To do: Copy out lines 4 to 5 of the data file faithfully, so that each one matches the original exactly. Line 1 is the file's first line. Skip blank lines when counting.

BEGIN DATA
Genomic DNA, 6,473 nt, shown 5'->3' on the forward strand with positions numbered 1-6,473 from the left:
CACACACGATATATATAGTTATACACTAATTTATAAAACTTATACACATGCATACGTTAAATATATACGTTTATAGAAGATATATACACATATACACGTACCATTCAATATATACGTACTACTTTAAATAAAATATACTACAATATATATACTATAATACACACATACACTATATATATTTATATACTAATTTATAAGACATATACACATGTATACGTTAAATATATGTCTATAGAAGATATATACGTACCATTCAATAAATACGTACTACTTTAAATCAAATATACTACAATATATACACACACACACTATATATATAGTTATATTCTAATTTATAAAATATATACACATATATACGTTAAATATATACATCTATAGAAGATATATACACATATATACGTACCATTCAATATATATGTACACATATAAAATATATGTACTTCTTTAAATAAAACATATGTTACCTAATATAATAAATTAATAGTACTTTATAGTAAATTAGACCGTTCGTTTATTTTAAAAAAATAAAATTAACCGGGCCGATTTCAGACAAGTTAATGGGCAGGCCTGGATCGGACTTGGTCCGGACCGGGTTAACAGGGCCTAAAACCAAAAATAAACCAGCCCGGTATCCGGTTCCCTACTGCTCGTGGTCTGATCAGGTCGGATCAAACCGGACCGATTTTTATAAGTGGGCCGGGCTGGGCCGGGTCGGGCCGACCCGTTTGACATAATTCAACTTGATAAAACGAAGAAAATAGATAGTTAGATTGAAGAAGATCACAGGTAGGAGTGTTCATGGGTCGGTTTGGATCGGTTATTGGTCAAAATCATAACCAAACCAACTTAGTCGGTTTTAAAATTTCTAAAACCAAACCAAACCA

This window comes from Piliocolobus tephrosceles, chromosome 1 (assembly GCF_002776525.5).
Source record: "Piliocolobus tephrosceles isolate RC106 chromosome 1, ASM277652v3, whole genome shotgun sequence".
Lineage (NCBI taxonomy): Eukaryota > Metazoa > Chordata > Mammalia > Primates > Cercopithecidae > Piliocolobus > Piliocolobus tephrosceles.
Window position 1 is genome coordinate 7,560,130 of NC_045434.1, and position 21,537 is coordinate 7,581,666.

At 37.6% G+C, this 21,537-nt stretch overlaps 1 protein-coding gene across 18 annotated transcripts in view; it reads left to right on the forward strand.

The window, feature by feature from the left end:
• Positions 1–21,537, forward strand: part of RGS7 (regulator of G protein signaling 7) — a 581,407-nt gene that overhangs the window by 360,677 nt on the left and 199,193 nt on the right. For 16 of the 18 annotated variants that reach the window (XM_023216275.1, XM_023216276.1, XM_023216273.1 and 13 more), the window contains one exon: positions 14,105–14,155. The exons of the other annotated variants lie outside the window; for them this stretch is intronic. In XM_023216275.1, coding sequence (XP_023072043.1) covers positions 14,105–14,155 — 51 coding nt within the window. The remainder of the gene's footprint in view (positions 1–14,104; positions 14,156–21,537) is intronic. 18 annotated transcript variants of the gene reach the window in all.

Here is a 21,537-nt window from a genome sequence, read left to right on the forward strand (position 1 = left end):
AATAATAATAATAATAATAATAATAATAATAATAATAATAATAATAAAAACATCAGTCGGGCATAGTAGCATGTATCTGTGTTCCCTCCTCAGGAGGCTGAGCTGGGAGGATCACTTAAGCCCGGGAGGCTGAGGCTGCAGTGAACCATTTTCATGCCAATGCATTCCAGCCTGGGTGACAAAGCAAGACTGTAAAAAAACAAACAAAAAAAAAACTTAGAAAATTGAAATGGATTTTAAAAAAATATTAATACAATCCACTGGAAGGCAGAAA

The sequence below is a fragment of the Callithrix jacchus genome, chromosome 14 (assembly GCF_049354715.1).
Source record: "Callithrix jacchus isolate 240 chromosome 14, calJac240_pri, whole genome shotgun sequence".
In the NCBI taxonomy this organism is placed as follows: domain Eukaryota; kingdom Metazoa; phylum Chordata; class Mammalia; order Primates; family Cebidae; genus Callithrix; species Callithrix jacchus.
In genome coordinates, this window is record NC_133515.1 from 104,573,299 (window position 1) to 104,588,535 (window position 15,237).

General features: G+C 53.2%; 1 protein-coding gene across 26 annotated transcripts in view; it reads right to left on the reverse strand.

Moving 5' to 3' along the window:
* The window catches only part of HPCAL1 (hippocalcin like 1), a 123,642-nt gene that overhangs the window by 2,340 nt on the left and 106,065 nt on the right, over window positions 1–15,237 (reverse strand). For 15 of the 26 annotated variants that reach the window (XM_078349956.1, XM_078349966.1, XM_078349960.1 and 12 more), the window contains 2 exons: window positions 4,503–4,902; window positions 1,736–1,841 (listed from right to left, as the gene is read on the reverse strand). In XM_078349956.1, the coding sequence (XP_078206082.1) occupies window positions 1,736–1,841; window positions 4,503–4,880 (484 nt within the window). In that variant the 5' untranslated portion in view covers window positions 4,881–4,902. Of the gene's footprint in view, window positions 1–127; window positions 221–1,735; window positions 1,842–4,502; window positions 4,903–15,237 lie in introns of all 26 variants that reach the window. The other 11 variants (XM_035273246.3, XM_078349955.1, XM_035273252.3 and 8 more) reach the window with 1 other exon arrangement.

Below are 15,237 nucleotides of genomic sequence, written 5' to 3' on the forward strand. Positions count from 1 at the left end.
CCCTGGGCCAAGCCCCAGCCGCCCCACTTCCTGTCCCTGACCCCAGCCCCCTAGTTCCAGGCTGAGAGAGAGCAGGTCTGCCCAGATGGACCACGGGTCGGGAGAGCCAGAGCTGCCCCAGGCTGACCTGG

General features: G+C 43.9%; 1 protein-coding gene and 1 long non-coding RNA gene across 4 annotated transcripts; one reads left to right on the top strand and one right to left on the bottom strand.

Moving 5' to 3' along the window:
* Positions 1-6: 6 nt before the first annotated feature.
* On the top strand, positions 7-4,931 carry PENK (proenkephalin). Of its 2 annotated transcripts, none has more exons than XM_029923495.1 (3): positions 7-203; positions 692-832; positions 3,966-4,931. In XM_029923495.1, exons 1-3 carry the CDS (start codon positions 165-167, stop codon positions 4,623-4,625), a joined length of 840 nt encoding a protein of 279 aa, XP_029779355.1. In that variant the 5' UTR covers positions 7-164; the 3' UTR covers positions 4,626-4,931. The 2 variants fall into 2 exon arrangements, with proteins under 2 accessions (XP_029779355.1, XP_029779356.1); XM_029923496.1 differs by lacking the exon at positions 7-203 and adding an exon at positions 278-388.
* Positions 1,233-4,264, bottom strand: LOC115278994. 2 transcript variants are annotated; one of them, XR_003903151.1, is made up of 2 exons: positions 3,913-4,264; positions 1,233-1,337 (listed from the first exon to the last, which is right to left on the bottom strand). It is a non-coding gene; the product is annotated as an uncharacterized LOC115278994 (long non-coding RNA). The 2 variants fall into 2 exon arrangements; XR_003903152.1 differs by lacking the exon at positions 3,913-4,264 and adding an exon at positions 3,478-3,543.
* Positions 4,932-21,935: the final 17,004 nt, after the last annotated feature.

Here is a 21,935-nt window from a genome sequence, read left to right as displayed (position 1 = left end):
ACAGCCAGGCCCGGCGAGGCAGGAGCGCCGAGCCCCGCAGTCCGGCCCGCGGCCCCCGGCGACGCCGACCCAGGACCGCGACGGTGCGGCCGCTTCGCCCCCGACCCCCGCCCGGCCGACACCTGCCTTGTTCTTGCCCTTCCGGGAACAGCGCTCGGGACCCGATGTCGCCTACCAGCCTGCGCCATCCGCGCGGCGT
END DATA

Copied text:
Source record: "Piliocolobus tephrosceles isolate RC106 chromosome 1, ASM277652v3, whole genome shotgun sequence".
Lineage (NCBI taxonomy): Eukaryota > Metazoa > Chordata > Mammalia > Primates > Cercopithecidae > Piliocolobus > Piliocolobus tephrosceles.